In sports and in gambling there is a mistaken belief that a player who is performing better than normal will continue to play well, even if the odds suggest otherwise. This belief is especially strong in basketball. Players who have made several shots in a row are considered to have a “hot hand” and encouraged to continue to shoot – even to attempt very difficult baskets they normally cannot make.
A variety of scientific experiments have documented the fallacy of the hot hand in basketball. A player may make many shots in a row in the short term but his performance will eventually return to his long-term average. The law of statistics is not suspended.
Similarly, when gamblers are on winning streaks, they keep betting or even increase their wagers to take advantage of their good luck. Like in basketball, gamblers ignore statistics and mistakenly believe they are more likely to win a future bet because they have won previous ones.
Ignoring statistics while gambling is referred to as the Monte Carlo fallacy. The name derives from a 1913 incident in which black came up a record 26 times in a row in roulette.
“[There] was a near-panicky rush to bet on red, beginning about the time black had come up a phenomenal fifteen times. In application of the maturity [of the chances] doctrine, players doubled and tripled their stakes. This doctrine leading them to believe after black came up the twentieth time that there was not a chance in a million of another repeat. In the end, the unusual run enriched the casino by millions of francs.”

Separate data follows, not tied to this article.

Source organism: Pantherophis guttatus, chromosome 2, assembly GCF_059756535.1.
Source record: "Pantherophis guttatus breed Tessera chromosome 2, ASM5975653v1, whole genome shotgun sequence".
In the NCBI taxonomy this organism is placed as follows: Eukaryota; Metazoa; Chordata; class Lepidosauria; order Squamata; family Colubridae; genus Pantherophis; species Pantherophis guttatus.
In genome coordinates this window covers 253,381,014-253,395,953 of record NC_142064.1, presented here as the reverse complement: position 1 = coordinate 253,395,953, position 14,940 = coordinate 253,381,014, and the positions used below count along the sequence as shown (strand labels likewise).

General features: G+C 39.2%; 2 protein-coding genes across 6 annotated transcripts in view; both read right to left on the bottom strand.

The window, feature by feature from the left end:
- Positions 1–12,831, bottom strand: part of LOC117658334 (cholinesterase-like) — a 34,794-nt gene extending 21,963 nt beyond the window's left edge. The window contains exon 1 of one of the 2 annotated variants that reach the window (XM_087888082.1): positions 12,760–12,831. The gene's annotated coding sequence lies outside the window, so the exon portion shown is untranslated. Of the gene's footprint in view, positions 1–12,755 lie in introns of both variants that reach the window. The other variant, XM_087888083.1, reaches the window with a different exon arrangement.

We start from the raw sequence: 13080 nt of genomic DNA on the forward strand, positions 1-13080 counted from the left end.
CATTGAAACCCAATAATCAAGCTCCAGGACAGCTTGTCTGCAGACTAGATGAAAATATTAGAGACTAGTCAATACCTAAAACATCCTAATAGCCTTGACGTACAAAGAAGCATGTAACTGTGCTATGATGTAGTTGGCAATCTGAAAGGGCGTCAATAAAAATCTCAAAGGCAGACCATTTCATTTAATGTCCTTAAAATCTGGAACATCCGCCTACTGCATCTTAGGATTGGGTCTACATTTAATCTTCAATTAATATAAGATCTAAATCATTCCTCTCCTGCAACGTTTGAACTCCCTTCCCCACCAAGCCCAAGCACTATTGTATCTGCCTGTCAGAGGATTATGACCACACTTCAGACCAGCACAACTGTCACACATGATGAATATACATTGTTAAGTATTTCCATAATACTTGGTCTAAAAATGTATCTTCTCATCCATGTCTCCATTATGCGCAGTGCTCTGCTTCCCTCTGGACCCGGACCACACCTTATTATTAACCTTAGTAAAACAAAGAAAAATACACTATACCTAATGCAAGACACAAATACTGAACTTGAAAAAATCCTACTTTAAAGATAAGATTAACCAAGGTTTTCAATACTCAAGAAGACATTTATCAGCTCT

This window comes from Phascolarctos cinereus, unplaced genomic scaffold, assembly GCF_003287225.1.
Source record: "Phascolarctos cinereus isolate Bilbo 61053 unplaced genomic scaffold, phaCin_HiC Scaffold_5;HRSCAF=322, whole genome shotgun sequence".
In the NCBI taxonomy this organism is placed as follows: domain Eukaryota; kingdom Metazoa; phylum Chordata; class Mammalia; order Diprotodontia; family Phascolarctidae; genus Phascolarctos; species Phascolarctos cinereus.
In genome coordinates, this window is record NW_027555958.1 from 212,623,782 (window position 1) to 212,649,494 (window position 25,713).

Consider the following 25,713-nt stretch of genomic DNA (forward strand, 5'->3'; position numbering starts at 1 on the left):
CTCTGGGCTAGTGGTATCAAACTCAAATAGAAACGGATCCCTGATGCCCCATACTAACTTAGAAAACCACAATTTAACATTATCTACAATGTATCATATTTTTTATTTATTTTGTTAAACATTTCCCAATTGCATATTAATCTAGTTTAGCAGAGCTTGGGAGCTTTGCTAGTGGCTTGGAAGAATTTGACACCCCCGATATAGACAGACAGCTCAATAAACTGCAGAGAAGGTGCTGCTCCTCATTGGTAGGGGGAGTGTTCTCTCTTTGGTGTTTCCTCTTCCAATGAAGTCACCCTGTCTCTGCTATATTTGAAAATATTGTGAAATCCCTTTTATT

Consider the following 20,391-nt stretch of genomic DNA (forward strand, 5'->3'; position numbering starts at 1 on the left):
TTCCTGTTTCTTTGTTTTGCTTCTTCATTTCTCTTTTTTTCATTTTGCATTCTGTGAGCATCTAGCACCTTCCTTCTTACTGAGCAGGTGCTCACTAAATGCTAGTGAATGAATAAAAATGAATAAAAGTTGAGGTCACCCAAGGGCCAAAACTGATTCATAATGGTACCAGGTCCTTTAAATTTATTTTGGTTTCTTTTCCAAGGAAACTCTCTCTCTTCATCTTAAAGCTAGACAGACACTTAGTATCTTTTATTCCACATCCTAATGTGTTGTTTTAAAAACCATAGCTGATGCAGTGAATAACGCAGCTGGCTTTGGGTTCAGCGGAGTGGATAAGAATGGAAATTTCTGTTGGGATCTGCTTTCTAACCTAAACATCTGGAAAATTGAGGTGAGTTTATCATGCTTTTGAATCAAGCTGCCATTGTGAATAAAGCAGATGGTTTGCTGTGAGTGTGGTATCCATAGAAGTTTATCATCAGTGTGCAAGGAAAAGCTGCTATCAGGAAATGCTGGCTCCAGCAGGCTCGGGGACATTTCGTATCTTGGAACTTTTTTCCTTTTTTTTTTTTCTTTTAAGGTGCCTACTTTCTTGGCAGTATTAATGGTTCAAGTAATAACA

The Monte Carlo gamblers invented all sorts of reasons to explain the long run of black, failing to appreciate that each appearance of black was a random occurrence.
Amusingly, the hot hand and Monte Carlo fallacies can lead to contradictory conclusions. Imagine a gambler who bets on his lucky number and wins several times in a row. Under the hot hand fallacy, the gambler believes the number is likely to come up again and continues to bet on his lucky number. However, under the Monte Carlo fallacy the same gambler would believe the streak is likely to end and stop betting.
Obviously both predictions cannot be true at the same time but this contradiction is overlooked by most. It’s a reminder to us in our daily lives – emotions often overrule facts.
It’s not a gamble to follow me on twitter @jbecher.
This blog was originally posted on Manage By Walking Around.